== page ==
I do not want anyone to think I'm trying to be YOU-NEEK. — The Bump
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I do not want anyone to think I'm trying to be YOU-NEEK.


My husband and I have decided on the name Bronwyn for our girl.  It's a very traditional, Welsh name and we're quite fond of it.  I know 2 different Bronwyn's  (both American) and their names are both spelled with the Y.  Bronwyn can be and is commonly spelled both Bronwen and Bronwyn.  We prefer the spelling with the Y just because that is what we've been exposed to and what seems "right" to us. 

My concern.... the trend of putting random Ys in names... Madisyn, Carsyn, etc... Will people think I'm trying to be unique or creative with the spelling even though it is a very traditional name with a very traditional spelling? 

BabyFruit Ticker

Re: I do not want anyone to think I'm trying to be YOU-NEEK.

  • Yes, -wyn is typically considered male in Welsh.


    BabyFruit Ticker
    [Deleted User]
  • Hmmmm... As someone who isn't familiar with the background to Bronwyn, I would probably think the "y" was creative. I personally prefer the look of Bronwen. Though, my spell check seems to like Bronwyn better :).

    Do whatever you like best.

    Married 6/28/03

    Kate ~ 7/3/09 *** Connor ~ 11/11/10

    4 miscarriages: 2007, 2009, 2013, 2014

    *~*~*~*~*

    No more TTC for us. We are done, and at peace, as a family of 4.

    "Suffering has been stronger than all other teaching, and has taught me to understand what your heart used to be. I have been bent and broken, but – I hope – into a better shape.” — Charles Dickens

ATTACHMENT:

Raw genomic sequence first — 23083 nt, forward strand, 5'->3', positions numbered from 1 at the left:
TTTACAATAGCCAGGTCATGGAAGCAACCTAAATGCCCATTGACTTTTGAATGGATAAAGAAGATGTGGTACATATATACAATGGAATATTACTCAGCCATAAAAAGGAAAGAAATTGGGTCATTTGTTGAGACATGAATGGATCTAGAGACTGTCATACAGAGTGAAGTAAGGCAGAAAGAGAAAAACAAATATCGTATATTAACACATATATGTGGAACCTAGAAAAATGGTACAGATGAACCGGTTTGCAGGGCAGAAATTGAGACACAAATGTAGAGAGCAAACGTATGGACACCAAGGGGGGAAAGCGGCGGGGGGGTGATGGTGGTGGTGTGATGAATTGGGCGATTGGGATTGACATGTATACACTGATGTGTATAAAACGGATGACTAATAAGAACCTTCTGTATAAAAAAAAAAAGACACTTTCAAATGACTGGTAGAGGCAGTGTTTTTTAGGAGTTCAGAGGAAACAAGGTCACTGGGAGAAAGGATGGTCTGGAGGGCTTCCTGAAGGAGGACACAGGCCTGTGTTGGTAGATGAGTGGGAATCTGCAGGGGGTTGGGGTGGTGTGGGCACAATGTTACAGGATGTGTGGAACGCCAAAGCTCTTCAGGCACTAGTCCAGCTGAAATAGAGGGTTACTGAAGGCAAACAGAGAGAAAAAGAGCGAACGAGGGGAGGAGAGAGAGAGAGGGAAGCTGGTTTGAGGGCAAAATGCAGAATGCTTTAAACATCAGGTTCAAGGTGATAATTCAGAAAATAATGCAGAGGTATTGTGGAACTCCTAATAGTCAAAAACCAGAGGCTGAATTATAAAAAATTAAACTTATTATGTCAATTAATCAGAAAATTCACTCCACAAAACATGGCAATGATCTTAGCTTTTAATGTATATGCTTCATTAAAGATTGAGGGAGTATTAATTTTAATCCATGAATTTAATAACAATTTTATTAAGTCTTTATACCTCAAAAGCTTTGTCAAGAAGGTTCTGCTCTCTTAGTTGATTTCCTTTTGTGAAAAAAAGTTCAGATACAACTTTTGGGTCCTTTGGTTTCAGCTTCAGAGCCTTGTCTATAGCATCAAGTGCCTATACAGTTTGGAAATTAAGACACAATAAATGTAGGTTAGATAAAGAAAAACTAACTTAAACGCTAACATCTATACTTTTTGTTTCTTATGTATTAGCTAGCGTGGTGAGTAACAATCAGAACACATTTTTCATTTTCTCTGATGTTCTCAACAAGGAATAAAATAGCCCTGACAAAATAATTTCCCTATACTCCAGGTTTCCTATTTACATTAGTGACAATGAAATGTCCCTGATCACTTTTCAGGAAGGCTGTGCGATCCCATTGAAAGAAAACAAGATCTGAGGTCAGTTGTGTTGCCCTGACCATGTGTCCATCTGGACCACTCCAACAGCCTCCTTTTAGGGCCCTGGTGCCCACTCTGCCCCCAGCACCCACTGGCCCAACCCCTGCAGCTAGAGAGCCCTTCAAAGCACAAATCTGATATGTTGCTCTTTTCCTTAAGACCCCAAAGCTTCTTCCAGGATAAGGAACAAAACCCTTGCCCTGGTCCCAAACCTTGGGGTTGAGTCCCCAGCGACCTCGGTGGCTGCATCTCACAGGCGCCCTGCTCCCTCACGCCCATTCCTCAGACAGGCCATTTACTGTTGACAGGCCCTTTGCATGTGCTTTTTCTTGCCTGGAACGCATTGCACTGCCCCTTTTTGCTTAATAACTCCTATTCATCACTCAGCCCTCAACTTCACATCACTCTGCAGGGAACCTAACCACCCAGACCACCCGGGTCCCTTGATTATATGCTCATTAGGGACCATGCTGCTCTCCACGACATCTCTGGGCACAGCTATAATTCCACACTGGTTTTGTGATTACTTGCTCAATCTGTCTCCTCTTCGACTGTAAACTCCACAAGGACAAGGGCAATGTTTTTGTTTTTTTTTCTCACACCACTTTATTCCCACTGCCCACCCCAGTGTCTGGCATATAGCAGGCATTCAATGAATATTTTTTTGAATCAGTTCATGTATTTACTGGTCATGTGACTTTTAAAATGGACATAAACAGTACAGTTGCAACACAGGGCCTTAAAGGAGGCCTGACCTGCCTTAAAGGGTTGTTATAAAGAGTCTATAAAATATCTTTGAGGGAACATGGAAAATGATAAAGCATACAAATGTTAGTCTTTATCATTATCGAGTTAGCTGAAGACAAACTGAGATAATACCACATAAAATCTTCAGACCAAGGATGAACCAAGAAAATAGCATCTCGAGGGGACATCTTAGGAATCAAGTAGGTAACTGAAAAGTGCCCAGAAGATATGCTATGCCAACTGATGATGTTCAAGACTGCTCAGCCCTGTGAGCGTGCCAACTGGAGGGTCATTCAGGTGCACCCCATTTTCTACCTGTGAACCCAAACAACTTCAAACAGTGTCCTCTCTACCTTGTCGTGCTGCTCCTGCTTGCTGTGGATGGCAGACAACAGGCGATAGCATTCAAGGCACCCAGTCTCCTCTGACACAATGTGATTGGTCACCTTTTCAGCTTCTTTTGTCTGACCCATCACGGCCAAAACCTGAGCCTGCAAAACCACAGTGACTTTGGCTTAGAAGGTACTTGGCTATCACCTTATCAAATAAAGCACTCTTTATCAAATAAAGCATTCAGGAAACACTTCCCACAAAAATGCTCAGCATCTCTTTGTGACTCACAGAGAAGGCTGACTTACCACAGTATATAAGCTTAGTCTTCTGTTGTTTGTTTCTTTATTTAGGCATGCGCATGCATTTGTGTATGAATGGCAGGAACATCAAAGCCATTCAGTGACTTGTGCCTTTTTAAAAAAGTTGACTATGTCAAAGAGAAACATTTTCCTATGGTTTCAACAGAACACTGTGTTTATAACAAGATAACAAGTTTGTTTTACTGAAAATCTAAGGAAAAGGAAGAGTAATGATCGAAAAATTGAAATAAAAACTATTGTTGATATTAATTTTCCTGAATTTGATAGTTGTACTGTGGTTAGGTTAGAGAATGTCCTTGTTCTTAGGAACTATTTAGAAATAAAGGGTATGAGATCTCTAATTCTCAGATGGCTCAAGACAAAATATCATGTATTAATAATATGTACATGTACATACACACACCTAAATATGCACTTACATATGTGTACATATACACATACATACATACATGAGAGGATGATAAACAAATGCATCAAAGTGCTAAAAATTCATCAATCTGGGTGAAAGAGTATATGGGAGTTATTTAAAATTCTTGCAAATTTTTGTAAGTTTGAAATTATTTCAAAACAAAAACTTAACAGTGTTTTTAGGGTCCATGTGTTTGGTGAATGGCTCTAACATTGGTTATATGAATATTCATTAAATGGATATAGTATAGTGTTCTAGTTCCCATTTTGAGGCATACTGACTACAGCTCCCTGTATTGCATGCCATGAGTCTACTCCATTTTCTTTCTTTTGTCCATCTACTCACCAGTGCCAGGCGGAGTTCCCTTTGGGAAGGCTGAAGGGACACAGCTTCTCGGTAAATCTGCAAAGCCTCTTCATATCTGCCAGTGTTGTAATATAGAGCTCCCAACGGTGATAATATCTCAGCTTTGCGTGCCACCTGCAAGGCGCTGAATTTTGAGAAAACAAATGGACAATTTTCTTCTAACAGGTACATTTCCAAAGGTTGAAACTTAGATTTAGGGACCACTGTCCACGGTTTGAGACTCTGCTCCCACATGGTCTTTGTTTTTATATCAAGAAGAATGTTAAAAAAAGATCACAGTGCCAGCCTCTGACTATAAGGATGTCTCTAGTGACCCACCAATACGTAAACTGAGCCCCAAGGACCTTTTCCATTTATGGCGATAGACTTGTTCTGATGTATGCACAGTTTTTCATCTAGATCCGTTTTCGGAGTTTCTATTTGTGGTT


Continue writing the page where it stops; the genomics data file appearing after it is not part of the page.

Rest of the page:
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  • -wyn, totally. I don't think the -wen spelling looks right at all - but then I'd be familiar enough with the name (in Ireland, so not to far from Wales)
    [Deleted User]saham07
  • Bronwyn is on our short list, and I've been having the same concerns.

    My understanding is that Bronwyn is the traditional masculine spelling in Welsh, and the Welsh feminine is Bronwen.  

    BUT Bronwyn is much more common for girls in the US, Canada, and Australia.  Bronwyn for boys is basically unheard of outside of Wales.  In 2012 in the US, there were 51 girls named Bronwyn and 12 named Bronwen.  There were no (or fewer than 5) boys named either version.

    Here's Wikipedia's list of famous people named Bronwyn:
    They're all women.

    So, to sum up, I'd put Bronwyn in the same category as Ashley.  It started out as a man's name, but in the English-speaking world it's been feminine for about a century.  To my mind, there's nothing "youneek" about the y spelling.


    Can you tell me where you found information on how many times that name was used?  I've been interested in seeing those stats.


    BabyFruit Ticker
  • I'll probably totally nerd out on that link the rest of the day!  Thanks so much.


    BabyFruit Ticker
  • I would go with the female spelling.

    That being said, I have always hated names that start with "Br" for one reason or another. I am very excited that you have presented a "Br" name that I actually like - possibly the only one I will ever like.